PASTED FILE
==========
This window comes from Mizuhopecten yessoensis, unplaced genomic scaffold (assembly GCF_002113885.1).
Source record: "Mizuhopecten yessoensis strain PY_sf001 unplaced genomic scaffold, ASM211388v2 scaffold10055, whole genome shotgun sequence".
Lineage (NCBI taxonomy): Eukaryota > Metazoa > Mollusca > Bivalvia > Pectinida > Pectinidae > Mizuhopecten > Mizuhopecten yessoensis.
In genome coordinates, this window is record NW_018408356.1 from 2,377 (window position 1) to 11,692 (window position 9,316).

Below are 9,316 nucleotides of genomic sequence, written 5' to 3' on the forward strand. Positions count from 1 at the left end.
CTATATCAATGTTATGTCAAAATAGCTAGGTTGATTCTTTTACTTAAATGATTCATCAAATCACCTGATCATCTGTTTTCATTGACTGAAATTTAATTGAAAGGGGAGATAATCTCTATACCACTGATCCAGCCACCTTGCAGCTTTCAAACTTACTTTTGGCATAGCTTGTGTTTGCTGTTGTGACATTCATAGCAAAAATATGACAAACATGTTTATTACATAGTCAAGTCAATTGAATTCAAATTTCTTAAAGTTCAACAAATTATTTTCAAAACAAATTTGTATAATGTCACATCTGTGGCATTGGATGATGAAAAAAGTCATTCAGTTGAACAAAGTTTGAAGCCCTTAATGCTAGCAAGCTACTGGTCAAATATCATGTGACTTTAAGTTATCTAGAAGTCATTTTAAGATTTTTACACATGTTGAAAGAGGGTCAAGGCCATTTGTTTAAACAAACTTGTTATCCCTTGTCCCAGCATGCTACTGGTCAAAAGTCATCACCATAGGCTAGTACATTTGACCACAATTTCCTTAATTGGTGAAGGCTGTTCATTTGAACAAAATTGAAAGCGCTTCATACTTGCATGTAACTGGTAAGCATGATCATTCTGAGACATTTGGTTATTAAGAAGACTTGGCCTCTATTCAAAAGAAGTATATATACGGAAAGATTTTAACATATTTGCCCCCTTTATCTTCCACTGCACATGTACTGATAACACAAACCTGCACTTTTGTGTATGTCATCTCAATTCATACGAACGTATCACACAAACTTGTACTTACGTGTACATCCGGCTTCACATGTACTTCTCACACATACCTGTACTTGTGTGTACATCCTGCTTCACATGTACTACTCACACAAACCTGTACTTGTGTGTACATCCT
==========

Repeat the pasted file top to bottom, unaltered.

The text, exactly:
This window comes from Mizuhopecten yessoensis, unplaced genomic scaffold (assembly GCF_002113885.1).
Source record: "Mizuhopecten yessoensis strain PY_sf001 unplaced genomic scaffold, ASM211388v2 scaffold10055, whole genome shotgun sequence".
Lineage (NCBI taxonomy): Eukaryota > Metazoa > Mollusca > Bivalvia > Pectinida > Pectinidae > Mizuhopecten > Mizuhopecten yessoensis.
In genome coordinates, this window is record NW_018408356.1 from 2,377 (window position 1) to 11,692 (window position 9,316).

Below are 9,316 nucleotides of genomic sequence, written 5' to 3' on the forward strand. Positions count from 1 at the left end.
CTATATCAATGTTATGTCAAAATAGCTAGGTTGATTCTTTTACTTAAATGATTCATCAAATCACCTGATCATCTGTTTTCATTGACTGAAATTTAATTGAAAGGGGAGATAATCTCTATACCACTGATCCAGCCACCTTGCAGCTTTCAAACTTACTTTTGGCATAGCTTGTGTTTGCTGTTGTGACATTCATAGCAAAAATATGACAAACATGTTTATTACATAGTCAAGTCAATTGAATTCAAATTTCTTAAAGTTCAACAAATTATTTTCAAAACAAATTTGTATAATGTCACATCTGTGGCATTGGATGATGAAAAAAGTCATTCAGTTGAACAAAGTTTGAAGCCCTTAATGCTAGCAAGCTACTGGTCAAATATCATGTGACTTTAAGTTATCTAGAAGTCATTTTAAGATTTTTACACATGTTGAAAGAGGGTCAAGGCCATTTGTTTAAACAAACTTGTTATCCCTTGTCCCAGCATGCTACTGGTCAAAAGTCATCACCATAGGCTAGTACATTTGACCACAATTTCCTTAATTGGTGAAGGCTGTTCATTTGAACAAAATTGAAAGCGCTTCATACTTGCATGTAACTGGTAAGCATGATCATTCTGAGACATTTGGTTATTAAGAAGACTTGGCCTCTATTCAAAAGAAGTATATATACGGAAAGATTTTAACATATTTGCCCCCTTTATCTTCCACTGCACATGTACTGATAACACAAACCTGCACTTTTGTGTATGTCATCTCAATTCATACGAACGTATCACACAAACTTGTACTTACGTGTACATCCGGCTTCACATGTACTTCTCACACATACCTGTACTTGTGTGTACATCCTGCTTCACATGTACTACTCACACAAACCTGTACTTGTGTGTACATCCT